The next day, when Mayor Daley announced in City Hall’s press room that LaPlante’s head would be the first to roll, he said the acting commissioner had “failed to act.” Later, in announcing disciplinary action against seven other city workers, the Mayor repeated that LaPlante had failed “to act, to take responsibility. He should have made a decision and acted immediately on it.”

Given the circumstances, that would have taken considerable foresight. As it worked its way up the chain of command to LaPlante, news of the tunnel breach seems never to have taken on any overt signs of urgency. The cable employee who had videotaped evidence gave up calling McTigue after one frustrated effort. Asked by Welsh’s investigators why he hadn’t pushed for emergency repairs, Koncza said that he knew the tunnel had already leaked for six months; he couldn’t imagine it wouldn’t hold for another few weeks. Nobody could say for sure that the tunnel breach was anything more than another busted chunk of the city in need of repair.

“I was not getting from anybody the feeling. that this couldn’t wait seven or ten days,” LaPlante says. “The people who were down in those tunnels, who had seen it, didn’t believe it was going to let go. Or if they did, they didn’t act that way. No one told me I had an emergency down there. I can’t know about that, sitting up in City Hall running a department of 850 people.” Everything’s labeled “urgent” in a city government snarled in complex urban problems; the key is figuring out what’s superurgent.

Had he worked in the same building as his staff, somebody might have stuck McTigue’s photographs under his nose. But LaPlante’s office was three blocks from most of his staff, who work in a city building at 320 North Clark Street, north of the river. LaPlante was scheduled to move there in May.

David Williams thinks LaPlante was doing all he could when the walls burst. There were really two options, Williams says: Find a contractor already working nearby for the city and add the tunnel repairs to the contractor’s existing agreement, or do the more time-consuming thing and ask for estimates. “Technically, [the first] is illegal, because you’re changing the scope of a contract. If he did that, and they plugged it up, then the Better Government Association or some civic-minded group is going to say you gave this contractor more work than he was contracted to do. The other option is to get quotes — not the full bid — from contractors. You need a document saying this contract is best as evidence that you’re not showing favoritism. And that’s what he was doing when the dam broke.”

In its report last year, the Illinois Commission on the Future of Public Service argued that the bureaucracy was “a system that gives managers responsibility but no authority to complete their tasks. . . . [Management-level employees] fear that city government often will not support their decisions. Consequently, they are reluctant to take action and assume responsibility.”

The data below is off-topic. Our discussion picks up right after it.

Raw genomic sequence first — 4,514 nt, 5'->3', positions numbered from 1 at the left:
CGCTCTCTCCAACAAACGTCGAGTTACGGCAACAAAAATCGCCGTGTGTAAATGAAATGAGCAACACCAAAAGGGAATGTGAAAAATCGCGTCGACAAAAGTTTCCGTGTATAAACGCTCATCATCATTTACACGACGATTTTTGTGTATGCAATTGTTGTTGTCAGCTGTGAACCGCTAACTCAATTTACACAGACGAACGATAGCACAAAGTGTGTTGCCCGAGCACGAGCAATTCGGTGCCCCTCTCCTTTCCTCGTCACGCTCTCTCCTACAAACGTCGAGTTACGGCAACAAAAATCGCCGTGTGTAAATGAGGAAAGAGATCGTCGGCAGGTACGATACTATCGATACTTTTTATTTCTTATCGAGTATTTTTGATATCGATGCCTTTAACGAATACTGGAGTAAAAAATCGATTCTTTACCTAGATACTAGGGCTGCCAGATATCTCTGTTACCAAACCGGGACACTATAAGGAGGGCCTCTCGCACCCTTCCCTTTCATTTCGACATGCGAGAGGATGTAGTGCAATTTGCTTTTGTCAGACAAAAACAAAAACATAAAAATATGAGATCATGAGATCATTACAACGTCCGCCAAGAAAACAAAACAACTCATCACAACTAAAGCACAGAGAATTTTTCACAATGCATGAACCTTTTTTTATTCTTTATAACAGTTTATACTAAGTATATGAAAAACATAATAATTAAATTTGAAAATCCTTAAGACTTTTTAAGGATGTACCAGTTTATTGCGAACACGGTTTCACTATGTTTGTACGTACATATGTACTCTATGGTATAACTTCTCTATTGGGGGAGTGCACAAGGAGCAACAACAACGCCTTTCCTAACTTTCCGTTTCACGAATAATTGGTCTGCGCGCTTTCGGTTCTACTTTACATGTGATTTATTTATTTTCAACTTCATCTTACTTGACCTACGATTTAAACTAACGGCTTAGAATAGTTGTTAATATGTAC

LaPlante maintains that if he had been fully informed on the damaged tunnel, he would have skirted the paperwork and hired a contractor immediately. Without the key details, he assumed he wasn’t looking at a “superurgent” project but at a routine “urgent” one calling for quick, but not emergency, action.

David Williams, for one, says that LaPlante had to leave. “If something like that happens on your watch, then you have to go. If it had happened nine months ago, I would have been that person. John simply happened to be in the seat at the time.”

 

Eight days after demanding LaPlante’s resignation, Mayor Daley held a press conference to announce that seven other city employees were being disciplined. By this time, Kelly Welsh had completed his investigation, which showed that the seven had known of the tunnel breach before LaPlante. The group included McTigue, whom the Mayor is trying to fire, and Koncza, who promptly resigned. (McTigue has denied he was at fault and is challenging his dismissal.) Daley also announced that Ben Reyes had tendered his resignation, but that it had not been accepted.

If LaPlante, why not Reyes? McTigue worked in General Services, and Al Mourillon, who had retired from that department two weeks before the flood, told Welsh’s investigators that he relayed the information to Reyes between March 13th and March 30th, as much as two and a half weeks before LaPlante heard of it. If, as Reyes says, he never got the news, his department seems to have a communications problem. Perhaps Reyes suffers from the same isolation from the troops that’s said to plague Daley.

Of course, there’s a perfectly good explanation for Reyes’s invulnerability: politics. Reyes represents one of Daley’s strongest links to the Hispanic community, a key ingredient in the Mayor’s patchwork of constituencies. Punishing Reyes might risk losing Hispanic support.

In the end, despite Mayor Daley’s incantations about improving government efficiency, the whole affair has an obvious moral: For a bureaucrat, the less known, the better.

 

These days, John LaPlante is hanging around his house considering a number of job offers. He’s concerned enough about the risk of liability that he’s hired a lawyer to guide him through the coming months. For the first few weeks after the flood, the letters of support from old friends and acquaintances poured in as quickly as memos once had. But now LaPlante has to worry about making a new start at 52, after, essentially, holding one job for his entire career. [?] he’s worried, though, he’s got his late father as a bolstering example. Albert LaPlante started his new career in public service at 54.